High-res audio: it’s coming soon to an ear near you
A new standard will give more detail and depth to your music, but it will cost you
Digital music: mainstream for some time
Digital music has been mainstream for some time, with download services such as iTunes putting the music format into the hands of even the most staunch technophobes.
There are clear benefits to this shift. There is no waiting when a new album or song is released; you can download it in minutes and store it along with thousands of others on your tiny music player. Your entire music collection can be contained in your jacket pocket, ready to access whenever you need it. If you don’t fancy the entire album, you can pick songs to download, saving yourself a few euro and cutting out the album filler.
But there is something to be said for the old school way of doing things. Making music files a size that makes them easy to download and store means a few sacrifices are necessary. That comes at the expense of quality, which is something that often rankles with music-lovers.
A new audio standard is aiming to change that. You may have heard about high-res audio in the past year, but expect to hear more about it in 2015.
So what exactly is it? An official definition of high-res audio has been hammered out by the Consumer Electronics Association and the record labels: lossless audio capable of reproducing the full range of sound from recordings mastered from better than CD quality music sources. In other words, it is a digital format of higher quality than a CD.
Bit by bit
CDs, for example, have a higher bit rate and sampling than MP3, meaning more detail and depth to the sound; high res audio goes another step further. Typically, it has 24-bit/96kHz rate, but it can go up to 192kHz.
High-res audio can be one of a number of file formats, including free lossless audio codec (Flac) and Apple lossless audio codec (Alac), both of which are lossless compression, maintaining bit-for-bit accuracy but still shrinking the files. There’s also the waveform audio file format (Wav) and audio interchange file format (AIFF), which are uncompressed. The latter was developed by Apple. There’s also DSD, which is a PC-friendly format.
To make the most of high-res audio, you’ll need equipment that is compatible with the file type. Not all media players will support high-res files, although some mobile phones, including Sony’s new Xperia Z3 phones, the LG G3 and the Samsung Galaxy Note 4, have some compatibility.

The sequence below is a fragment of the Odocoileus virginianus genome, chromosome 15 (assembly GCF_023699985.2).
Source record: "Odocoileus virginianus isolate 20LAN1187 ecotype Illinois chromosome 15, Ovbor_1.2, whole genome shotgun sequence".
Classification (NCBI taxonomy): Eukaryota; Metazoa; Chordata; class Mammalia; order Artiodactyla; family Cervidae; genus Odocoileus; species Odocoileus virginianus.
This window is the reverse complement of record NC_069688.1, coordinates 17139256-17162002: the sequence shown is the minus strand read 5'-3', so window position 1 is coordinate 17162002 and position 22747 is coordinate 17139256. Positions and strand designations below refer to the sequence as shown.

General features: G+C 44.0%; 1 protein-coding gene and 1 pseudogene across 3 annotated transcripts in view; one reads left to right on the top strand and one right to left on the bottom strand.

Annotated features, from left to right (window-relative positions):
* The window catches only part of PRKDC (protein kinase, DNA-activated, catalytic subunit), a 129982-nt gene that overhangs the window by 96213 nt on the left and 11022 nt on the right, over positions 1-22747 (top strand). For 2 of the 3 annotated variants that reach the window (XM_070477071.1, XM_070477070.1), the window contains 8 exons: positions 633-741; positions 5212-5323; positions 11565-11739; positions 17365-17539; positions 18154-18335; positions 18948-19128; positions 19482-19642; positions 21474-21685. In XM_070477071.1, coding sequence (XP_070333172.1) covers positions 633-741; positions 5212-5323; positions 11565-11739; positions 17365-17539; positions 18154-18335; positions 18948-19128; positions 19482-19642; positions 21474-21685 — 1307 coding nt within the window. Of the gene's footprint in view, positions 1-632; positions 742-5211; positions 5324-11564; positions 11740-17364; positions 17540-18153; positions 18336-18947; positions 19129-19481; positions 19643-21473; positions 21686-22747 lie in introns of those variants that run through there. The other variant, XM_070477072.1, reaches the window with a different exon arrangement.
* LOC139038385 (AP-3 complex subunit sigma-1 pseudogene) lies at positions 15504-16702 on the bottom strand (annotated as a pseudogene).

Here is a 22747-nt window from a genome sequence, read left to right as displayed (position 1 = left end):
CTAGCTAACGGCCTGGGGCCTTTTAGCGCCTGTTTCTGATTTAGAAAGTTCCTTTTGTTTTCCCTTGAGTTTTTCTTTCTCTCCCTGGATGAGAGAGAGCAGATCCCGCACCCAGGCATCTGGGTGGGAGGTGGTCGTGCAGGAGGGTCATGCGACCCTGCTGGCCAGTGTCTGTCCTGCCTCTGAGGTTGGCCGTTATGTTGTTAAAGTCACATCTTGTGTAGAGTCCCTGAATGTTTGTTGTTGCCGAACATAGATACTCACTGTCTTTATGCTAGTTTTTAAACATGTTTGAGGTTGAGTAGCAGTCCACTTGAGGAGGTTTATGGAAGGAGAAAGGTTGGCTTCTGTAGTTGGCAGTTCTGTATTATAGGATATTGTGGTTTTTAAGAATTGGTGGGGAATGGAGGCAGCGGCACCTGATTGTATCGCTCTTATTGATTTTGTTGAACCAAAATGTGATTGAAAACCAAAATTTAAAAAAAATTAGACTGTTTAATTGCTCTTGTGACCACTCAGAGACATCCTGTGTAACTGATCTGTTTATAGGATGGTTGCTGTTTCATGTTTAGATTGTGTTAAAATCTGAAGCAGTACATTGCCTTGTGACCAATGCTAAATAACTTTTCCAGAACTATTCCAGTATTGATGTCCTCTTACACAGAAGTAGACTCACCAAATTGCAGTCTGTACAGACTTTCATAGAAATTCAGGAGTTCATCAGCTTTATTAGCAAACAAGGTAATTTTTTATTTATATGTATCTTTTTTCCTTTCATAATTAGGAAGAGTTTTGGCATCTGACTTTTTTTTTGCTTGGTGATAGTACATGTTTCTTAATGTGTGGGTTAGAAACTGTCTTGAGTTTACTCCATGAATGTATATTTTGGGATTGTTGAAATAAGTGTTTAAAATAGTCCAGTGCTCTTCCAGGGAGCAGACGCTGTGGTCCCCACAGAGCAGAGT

Sony has developed its own high-res music player that will fit in your pocket. It’s even branded it as a Walkman, although with its hefty $1,100 price tag, it’s a far cry from your old cassette player.
Spending that amount of money on a music player is all well and good, but you will also need the headphones to go with it. Put high-res audio on standard headphones and you’re wasting your money.
The new headsets are starting to hit the market, with Sony recently unveiling its top-of-the-range Bluetooth-enabled high-res audio headphones. Catchily dubbed MDR 1A-BT, the headphones deliver the audio as it was meant to be heard.
If you are planning on listening to high-res audio at home, you can invest in a hifi system that will handle the files. Some media players will allow you to stream the files from your PC over your home network, while others have a built-in hard drive that will allow you to store your music locally. You can also play music files from USB storage. Be prepared to invest some money though, as you’ll also need speakers compatible with the standard.
So where do you get high-res audio files from? There are a few services offering them.
You may know Neil Young as the “Godfather of Grunge” but did you also know he’s the head of a tech music firm? He is currently heading up Pono, which has just launched its first high res music player.
There are more than two million tracks on the service already and more are being added. Each album that’s available on Pono gives you an indication of its audio quality.
But – and there’s always a but – you pay for the top-end quality.
Some albums, which are just above or similar to CD quality showed only a few dollars in the difference between the standard definition version on the iTunes US store and the Pono download. However, go up a notch and you are looking at roughly twice the price.
Streaming services such as Qobuzz Hi-Fi offer streaming in CD-quality Flac files for €19.99 per month. That gives access to 24 million tracks on the go.
A separate product, Qobuzz Sublime, will allow you to download the tracks but only for a yearly subscription.
The question is: are people willing to pay more, and even if they are, are they willing to pay again for music they already own, just in a higher quality? Music as it was meant to be heard versus lower quality but more convenient files?
It’s the same challenge that faced high-definition TV and video when it first made an appearance.
For music enthusiasts, it will be an easy choice: the quality jump will be worth the price. But for the average music fan, the thought of rebuilding a music collection at a higher price with all new equipment may be an investment too far.